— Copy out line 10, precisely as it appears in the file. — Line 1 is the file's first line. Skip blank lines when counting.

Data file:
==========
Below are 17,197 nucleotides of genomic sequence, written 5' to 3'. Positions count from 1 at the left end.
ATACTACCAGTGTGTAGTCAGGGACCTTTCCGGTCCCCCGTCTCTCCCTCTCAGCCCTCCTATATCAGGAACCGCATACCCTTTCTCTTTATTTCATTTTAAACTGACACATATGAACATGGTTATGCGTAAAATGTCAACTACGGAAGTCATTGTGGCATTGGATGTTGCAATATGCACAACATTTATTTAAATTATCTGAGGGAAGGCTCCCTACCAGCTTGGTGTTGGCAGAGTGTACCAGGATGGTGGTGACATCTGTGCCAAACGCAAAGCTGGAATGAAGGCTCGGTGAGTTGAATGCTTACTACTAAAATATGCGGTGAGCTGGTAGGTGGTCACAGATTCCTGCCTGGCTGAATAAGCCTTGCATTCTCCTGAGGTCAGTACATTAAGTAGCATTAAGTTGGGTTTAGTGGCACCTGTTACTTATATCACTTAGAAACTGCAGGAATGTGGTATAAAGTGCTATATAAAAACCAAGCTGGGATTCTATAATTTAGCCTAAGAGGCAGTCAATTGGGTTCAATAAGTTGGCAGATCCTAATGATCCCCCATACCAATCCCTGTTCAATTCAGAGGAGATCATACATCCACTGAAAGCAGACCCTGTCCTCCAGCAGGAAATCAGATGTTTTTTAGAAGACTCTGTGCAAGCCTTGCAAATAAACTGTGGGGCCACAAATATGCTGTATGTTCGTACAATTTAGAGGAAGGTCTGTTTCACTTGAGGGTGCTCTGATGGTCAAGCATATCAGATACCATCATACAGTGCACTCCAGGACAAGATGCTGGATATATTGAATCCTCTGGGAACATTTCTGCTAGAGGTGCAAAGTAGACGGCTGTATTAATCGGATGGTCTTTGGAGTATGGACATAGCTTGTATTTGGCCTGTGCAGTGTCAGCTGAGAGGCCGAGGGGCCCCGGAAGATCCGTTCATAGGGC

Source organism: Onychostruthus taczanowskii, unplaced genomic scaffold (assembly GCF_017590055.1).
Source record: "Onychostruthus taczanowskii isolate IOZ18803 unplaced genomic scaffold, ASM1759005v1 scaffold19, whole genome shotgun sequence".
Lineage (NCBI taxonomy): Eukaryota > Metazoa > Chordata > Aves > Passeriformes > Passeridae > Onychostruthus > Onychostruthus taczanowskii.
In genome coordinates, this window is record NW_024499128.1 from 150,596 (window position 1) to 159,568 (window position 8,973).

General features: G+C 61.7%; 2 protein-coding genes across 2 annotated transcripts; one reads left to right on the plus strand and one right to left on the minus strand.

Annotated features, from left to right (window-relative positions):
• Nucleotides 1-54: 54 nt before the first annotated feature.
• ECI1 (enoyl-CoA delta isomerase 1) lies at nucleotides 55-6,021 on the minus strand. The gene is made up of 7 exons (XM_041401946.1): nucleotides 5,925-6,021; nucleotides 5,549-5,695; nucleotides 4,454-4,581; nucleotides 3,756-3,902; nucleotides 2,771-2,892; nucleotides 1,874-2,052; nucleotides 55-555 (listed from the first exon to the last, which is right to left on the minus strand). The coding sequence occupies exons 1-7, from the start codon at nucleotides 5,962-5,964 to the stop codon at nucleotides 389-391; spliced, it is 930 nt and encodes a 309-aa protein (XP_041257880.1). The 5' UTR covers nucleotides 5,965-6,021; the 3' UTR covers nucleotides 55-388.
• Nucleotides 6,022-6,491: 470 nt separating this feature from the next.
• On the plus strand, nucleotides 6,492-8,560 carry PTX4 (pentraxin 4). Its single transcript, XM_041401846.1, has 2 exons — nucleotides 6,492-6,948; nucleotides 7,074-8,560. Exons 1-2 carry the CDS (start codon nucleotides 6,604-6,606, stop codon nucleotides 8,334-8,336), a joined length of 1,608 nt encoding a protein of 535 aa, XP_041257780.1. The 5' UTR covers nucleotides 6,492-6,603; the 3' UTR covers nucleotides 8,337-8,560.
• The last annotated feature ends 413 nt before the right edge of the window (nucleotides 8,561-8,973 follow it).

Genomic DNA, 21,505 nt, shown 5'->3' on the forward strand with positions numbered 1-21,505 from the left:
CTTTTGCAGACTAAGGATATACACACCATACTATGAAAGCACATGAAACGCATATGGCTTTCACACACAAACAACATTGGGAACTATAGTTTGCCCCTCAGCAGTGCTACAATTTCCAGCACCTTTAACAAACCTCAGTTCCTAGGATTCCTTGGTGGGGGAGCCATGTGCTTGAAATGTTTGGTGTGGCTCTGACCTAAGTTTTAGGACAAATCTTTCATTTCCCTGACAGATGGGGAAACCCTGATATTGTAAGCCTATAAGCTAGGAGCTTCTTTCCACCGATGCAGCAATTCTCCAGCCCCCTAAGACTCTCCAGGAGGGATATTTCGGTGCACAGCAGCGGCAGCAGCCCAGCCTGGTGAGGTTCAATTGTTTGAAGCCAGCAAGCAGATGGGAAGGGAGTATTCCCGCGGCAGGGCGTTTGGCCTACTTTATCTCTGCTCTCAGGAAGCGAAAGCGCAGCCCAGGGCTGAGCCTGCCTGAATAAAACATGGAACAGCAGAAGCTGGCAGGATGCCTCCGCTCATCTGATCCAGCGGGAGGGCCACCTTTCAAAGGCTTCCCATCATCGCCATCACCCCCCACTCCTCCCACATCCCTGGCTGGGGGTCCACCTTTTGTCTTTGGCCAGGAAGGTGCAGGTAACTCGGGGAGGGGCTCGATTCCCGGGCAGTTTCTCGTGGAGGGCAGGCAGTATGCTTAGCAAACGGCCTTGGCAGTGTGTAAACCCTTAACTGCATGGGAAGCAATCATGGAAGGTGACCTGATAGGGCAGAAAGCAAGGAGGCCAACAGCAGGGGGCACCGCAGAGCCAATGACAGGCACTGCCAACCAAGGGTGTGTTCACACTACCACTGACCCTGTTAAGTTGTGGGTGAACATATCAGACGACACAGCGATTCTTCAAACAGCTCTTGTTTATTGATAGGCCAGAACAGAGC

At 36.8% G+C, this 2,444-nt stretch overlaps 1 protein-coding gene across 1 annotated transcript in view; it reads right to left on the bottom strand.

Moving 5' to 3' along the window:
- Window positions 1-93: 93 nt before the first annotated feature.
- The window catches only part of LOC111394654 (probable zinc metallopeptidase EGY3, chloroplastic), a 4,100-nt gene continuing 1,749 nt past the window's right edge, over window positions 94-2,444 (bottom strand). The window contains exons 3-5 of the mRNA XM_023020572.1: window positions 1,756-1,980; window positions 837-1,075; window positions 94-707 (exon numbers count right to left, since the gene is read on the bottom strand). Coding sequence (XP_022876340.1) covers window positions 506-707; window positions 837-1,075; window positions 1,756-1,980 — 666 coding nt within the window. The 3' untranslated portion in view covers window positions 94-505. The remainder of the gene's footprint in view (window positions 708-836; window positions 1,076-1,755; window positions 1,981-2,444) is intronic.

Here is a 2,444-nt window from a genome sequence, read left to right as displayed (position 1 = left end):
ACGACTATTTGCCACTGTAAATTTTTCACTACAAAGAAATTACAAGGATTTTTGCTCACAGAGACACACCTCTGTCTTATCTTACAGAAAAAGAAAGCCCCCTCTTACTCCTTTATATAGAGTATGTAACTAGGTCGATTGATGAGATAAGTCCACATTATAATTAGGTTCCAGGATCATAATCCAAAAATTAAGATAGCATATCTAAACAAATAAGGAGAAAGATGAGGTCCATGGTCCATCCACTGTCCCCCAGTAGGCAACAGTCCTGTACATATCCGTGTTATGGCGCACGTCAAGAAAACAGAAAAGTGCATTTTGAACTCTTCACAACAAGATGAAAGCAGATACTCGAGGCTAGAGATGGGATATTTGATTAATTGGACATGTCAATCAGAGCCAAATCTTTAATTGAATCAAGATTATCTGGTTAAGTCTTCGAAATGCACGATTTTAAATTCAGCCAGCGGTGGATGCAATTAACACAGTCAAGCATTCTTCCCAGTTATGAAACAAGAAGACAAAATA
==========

• ECI1 (enoyl-CoA delta isomerase 1) lies at nucleotides 55-6,021 on the minus strand. The gene is made up of 7 exons (XM_041401946.1): nucleotides 5,925-6,021; nucleotides 5,549-5,695; nucleotides 4,454-4,581; nucleotides 3,756-3,902; nucleotides 2,771-2,892; nucleotides 1,874-2,052; nucleotides 55-555 (listed from the first exon to the last, which is right to left on the minus strand). The coding sequence occupies exons 1-7, from the start codon at nucleotides 5,962-5,964 to the stop codon at nucleotides 389-391; spliced, it is 930 nt and encodes a 309-aa protein (XP_041257880.1). The 5' UTR covers nucleotides 5,965-6,021; the 3' UTR covers nucleotides 55-388.